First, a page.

Regarding the .NET ecosystem, we’ve become spoiled with great tooling choices from Visual Studio, JetBrains Rider, VS Code, and NeoVIM, not to mention the extension ecosystem like ReSharper, CodeRush, and OzCode. As a result, the ability to define your development workflow and your team’s workflow has never been more varied. What a time to be a .NET developer!
With choice comes the burden of improving your productivity while not hampering the preferences of your team members. After all, all of us have years of different experiences and skill sets that no single tool can satisfy. A development tool that tries to please everyone is doomed to please no one.
So I wanted to use this time to describe my philosophy when picking development tools and why I think it’s vital for personal and team happiness and completing development projects.
Let’s get started.
Picking Personal Tools
When it comes to defining my development environment, I believe it is a deeply personal choice. I prefer the operating system I like (macOS) and IDE I work with (JetBrains Rider). Over 15 years, I’ve found the combination of tooling that works for me, but I’m also willing to consider other options as the technology landscape changes. I also understand my personal choices will not be another individual’s. So instead of arguing about personal preferences, finding ways to be a better development neighbor is more important.
In the pursuit of being a good development partner, I have a “must follow” rule:
My tooling choices should not burden other developers with my preferences.
Therefore, if I choose a tool, it must abide by at least one of two criteria:
- The tool is transparent to other team members. It doesn’t pollute the shared spaces with my preference and put my team members at the disadvantage of dealing with my “junk”.
- If my tool produces artifacts, other team members must be able to utilize those artifacts regardless of all of our preferences. (we’ll talk more about this later).
What does “polluting” constitute? If a codebase is a communal shared space by team members, my tools shouldn’t leave artifacts that team members didn’t agree to use. These artifacts include tool-specific configuration files, assets, or dependencies. These artifacts are one more burden a team must manage, which would constitute selfish behavior on my part.
In my attempt to stay on the good side of karma, a tool needs to provide at least two options:
- Assets are optional; tooling can work with or without the extra configuration.
- Assets can exist locally in my development environment without me checking the files in source control.
These characteristics allow me to make my choice and still be a good team member. Everyone wins.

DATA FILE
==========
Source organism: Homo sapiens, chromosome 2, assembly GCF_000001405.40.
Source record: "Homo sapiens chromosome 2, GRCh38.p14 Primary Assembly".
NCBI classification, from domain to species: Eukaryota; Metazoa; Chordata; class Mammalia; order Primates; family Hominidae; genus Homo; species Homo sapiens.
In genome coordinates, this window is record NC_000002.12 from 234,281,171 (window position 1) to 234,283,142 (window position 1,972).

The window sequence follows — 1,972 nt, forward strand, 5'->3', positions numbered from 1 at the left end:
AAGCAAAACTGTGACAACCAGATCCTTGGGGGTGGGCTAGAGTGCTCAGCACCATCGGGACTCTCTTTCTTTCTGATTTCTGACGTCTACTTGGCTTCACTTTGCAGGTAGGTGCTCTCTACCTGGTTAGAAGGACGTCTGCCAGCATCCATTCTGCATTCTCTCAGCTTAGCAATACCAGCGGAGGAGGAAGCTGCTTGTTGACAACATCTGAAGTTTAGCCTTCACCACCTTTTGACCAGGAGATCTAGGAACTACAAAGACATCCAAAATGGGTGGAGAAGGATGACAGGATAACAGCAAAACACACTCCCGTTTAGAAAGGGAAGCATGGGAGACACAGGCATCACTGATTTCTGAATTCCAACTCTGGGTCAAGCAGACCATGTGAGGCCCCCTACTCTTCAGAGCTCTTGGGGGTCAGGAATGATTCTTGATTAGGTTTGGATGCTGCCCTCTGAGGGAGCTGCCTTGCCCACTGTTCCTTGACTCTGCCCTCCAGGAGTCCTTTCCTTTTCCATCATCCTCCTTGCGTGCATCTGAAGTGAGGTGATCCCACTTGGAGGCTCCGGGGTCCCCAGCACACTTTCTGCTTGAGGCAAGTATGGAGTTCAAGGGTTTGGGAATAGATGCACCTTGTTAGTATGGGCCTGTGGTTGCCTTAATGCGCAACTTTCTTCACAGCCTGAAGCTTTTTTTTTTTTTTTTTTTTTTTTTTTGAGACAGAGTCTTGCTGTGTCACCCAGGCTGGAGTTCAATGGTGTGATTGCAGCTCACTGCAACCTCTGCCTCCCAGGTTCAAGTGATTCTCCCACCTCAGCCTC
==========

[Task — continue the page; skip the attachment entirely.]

Picking Team Tools
Given the promise of .NET being a cross-platform technology stack, the shared tools a team picks should reflect that value. So, for example, tools might include test runners, HTTP clients, static analysis tooling, and build pipeline enhancements. This brings me to my subsequent “must follow” rule:
Any tool a team adopts must account for running locally on any developer’s preferred environment and provide value to all team members.
So what do I look for in team tooling choices?
- A tool must provide value to a majority of team members. Therefore, a consensus on what constitutes value is essential to adopting tools. Adding dependencies is a burden, after all.
- A team tool must be cross-platform. A Windows or Unix-only tool doesn’t benefit everyone and should be crossed off the list immediately. It’s time we expect better from our team tools.
- Any tool that processes files should provide a CLI version of itself. A CLI tool allows team members to get value from shared assets even if they might not have a comparable experience an IDE plugin might provide. A CLI tool also means you can get similar results in CI/CD pipelines and locally. At the very least, the tool should be accessible to everyone via a web interface if it is a subscription service-style tool.
In a team setting, a team tool should not penalize my macOS choice, favoring a team member’s Windows experience, and vice versa. Likewise, a team member’s use of a Visual Studio extension should not hamper my JetBrains Rider experience. And ultimately, a tool that I can run in a CI/CD environment must also run locally. Adopting a tool that favors one group over another creates unnecessary friction and fragmentation. That friction leads to resentment and conflict, lowering team productivity.
Team-focused tools should also be accessible to all team members in the same capacity, as everyone should be able to manage and maintain them. After all, the team agreed on the value of adopting the tool, right? With the complexity of the modern software development lifecycle, teams should limit their risk exposure. A team tool that only works in specific circumstances and is only accessible to certain team members is a liability.
As .NET developers, we have a glut of choices in front of us, and while we each have our particular favorites, we also need to understand the team-based nature of software development. When we take those choices away from team members, we create an environment devoid of diversity and creativity, which I try to avoid as much as possible. The .NET ecosystem and the folks working in it should champion team productivity and create a base experience everyone can rely on, regardless of anyone’s personal tooling choices. I hope you leave being mindful of how individual choices can affect a team’s productivity and, ultimately, the vibrancy of the .NET ecosystem.